It’s been 30 years since Stephen King‘s killer dog novel Cujo was adapted into a slightly batty, put apparently pretty successful, motion picture. To mark* the anniversary, the first film’s production company have announced that they’re backing a do-over.
The following marketing video has been online since January, but I didn’t see it until Dread Central flagged it up this evening.
Here’s the full text from the end of video crawl.
Lang Elliott, President & CEO of Sunn Classic Pictures, Inc., announced that Sunn plans to produce the remake of Cujo this year representing the 30th Anniversary since Sunn produced and distributed the original Cujo motion picture in 1983, based upon Stephen King’s novel. The 1983 version was highly successful at the worldwide box-office and, compared with today’s inflation and higher ticket prices, the box-office would be well over $225 million even without ancillary sales (i.e., DVD, cable, free television, pay-per-view, etc.).
Cujo is the story of a large, playful St. Bernard dog that is transformed into a hideous killing machine after being infected by rabies. Donna Trenton’s car is on the fritz, and she and her son take her ailing automobile to their mechanic. Upon their arrival, the car stalls and refuses to restart. The mechanic fails to appear so Donna searches for him. The transformed, maniacal Cujo reveals himself; he is highly agitated and very aggressive. Donna hardly recognizes this filthy, monstrous creature foaming at the mouth. Suddenly Cujo charges Donna, who barely makes it back into the car for protection. Trapped with her son and the windows rolled up, the sweltering heat begins to take its toll. Cujo’s powerful state of insanity and violence await.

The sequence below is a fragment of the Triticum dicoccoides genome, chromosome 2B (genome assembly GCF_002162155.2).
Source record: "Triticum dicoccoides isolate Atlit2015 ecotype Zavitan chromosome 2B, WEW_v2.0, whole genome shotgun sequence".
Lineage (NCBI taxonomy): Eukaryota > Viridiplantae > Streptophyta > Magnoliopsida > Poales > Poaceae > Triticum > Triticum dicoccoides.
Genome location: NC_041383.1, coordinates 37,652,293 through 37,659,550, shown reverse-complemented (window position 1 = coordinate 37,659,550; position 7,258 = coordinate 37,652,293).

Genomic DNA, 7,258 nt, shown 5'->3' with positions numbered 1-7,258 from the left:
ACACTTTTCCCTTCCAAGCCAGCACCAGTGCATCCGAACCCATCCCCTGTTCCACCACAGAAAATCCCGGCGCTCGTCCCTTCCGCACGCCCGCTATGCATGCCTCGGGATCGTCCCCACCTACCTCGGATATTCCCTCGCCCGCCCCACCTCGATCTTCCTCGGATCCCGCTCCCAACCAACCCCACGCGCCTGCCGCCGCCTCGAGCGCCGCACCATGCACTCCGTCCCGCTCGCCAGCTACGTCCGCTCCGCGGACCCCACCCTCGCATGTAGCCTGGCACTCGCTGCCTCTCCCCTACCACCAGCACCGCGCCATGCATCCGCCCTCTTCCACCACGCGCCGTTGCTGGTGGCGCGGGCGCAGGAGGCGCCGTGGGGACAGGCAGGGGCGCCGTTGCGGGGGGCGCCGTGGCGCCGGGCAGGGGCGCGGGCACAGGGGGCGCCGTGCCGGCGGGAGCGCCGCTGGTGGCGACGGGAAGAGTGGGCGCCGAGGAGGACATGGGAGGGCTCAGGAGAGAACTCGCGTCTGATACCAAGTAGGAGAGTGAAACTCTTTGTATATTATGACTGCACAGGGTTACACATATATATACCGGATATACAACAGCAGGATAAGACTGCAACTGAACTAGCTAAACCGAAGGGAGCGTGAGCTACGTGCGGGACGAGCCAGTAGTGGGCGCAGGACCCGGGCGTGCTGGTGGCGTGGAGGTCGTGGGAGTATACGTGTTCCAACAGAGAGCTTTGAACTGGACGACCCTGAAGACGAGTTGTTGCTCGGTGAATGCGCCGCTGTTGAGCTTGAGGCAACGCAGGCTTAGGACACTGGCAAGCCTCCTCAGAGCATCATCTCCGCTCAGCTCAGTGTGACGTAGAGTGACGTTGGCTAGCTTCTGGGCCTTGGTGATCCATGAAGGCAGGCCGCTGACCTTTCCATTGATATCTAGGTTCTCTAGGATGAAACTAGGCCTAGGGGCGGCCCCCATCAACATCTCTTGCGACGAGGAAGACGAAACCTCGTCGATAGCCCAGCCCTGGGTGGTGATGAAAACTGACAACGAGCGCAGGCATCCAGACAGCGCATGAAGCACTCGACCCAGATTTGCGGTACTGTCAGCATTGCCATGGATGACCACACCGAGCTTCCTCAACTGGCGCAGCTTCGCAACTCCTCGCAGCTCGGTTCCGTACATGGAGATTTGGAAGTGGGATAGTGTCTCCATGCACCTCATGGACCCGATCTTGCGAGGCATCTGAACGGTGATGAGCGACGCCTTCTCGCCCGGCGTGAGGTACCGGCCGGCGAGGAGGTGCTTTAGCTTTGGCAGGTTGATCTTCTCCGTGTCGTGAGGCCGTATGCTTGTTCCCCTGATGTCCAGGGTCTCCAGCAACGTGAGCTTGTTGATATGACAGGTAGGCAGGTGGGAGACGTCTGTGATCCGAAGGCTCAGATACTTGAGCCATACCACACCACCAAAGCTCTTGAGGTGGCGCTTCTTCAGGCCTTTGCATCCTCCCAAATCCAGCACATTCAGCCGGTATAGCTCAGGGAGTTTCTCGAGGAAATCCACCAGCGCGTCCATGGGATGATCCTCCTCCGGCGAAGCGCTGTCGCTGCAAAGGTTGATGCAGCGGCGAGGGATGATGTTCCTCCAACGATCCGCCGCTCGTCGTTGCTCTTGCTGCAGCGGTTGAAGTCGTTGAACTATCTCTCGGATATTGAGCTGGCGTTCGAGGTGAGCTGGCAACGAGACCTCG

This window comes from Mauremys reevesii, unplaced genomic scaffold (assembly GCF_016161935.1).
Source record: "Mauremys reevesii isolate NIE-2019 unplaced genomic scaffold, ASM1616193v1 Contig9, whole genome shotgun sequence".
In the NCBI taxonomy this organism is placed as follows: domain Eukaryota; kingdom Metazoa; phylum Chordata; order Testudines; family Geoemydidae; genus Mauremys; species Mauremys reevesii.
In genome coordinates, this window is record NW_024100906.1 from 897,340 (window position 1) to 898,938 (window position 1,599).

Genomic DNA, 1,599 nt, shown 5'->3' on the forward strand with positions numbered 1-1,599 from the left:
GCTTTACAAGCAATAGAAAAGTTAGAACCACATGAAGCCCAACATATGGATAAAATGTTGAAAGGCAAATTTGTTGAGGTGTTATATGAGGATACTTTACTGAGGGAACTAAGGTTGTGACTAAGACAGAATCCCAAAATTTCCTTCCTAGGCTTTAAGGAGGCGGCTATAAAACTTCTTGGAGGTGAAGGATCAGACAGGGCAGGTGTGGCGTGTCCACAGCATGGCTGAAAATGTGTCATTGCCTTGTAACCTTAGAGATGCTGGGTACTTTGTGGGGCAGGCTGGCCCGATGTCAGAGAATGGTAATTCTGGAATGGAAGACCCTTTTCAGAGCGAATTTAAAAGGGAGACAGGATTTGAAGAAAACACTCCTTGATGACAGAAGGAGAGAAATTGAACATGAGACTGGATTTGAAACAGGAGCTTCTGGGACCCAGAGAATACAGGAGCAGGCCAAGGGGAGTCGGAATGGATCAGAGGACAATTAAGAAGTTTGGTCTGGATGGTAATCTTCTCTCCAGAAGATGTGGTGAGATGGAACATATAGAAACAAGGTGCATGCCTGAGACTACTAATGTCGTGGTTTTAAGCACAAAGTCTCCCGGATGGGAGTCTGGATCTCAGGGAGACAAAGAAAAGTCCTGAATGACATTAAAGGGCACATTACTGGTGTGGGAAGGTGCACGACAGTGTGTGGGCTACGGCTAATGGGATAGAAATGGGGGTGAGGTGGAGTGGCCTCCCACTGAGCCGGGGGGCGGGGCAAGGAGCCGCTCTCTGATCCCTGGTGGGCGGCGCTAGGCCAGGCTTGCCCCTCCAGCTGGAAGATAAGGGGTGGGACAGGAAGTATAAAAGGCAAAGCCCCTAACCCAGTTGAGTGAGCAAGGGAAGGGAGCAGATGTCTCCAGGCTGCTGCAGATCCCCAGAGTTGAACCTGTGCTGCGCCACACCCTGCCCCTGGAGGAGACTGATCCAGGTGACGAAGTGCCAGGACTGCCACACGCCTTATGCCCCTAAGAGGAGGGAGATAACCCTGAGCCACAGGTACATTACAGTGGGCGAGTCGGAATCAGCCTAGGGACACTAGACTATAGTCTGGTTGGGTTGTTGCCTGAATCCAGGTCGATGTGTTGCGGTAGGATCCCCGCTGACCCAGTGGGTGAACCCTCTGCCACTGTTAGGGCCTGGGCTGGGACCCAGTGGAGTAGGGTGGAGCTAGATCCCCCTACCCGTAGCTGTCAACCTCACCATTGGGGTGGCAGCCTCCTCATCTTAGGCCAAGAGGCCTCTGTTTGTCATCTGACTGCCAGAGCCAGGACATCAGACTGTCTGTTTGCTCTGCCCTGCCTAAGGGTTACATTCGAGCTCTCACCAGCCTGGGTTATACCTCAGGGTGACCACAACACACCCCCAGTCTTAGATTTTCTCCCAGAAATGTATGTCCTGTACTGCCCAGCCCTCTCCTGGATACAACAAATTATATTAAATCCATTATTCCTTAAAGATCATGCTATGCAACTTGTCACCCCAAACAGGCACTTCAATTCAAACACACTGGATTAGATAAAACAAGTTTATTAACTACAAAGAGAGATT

This would appear to be pending some cash investment, and I image Sunn Classic took the project to Berlin and will next month take it to Cannes in pursuit of backers. I’d be surprised if somebody doesn’t get the chequebook out, mind. Stephen King is certainly still a name.
If you’ve seen the original Cujo and are looking for another ‘horrific dog story’, I would recommend Sam Fuller’s White Dog. It’s better made than Cujo, it has more on its mind, and ultimately, it’s more horrifying. The Criterion DVD is pretty nifty too.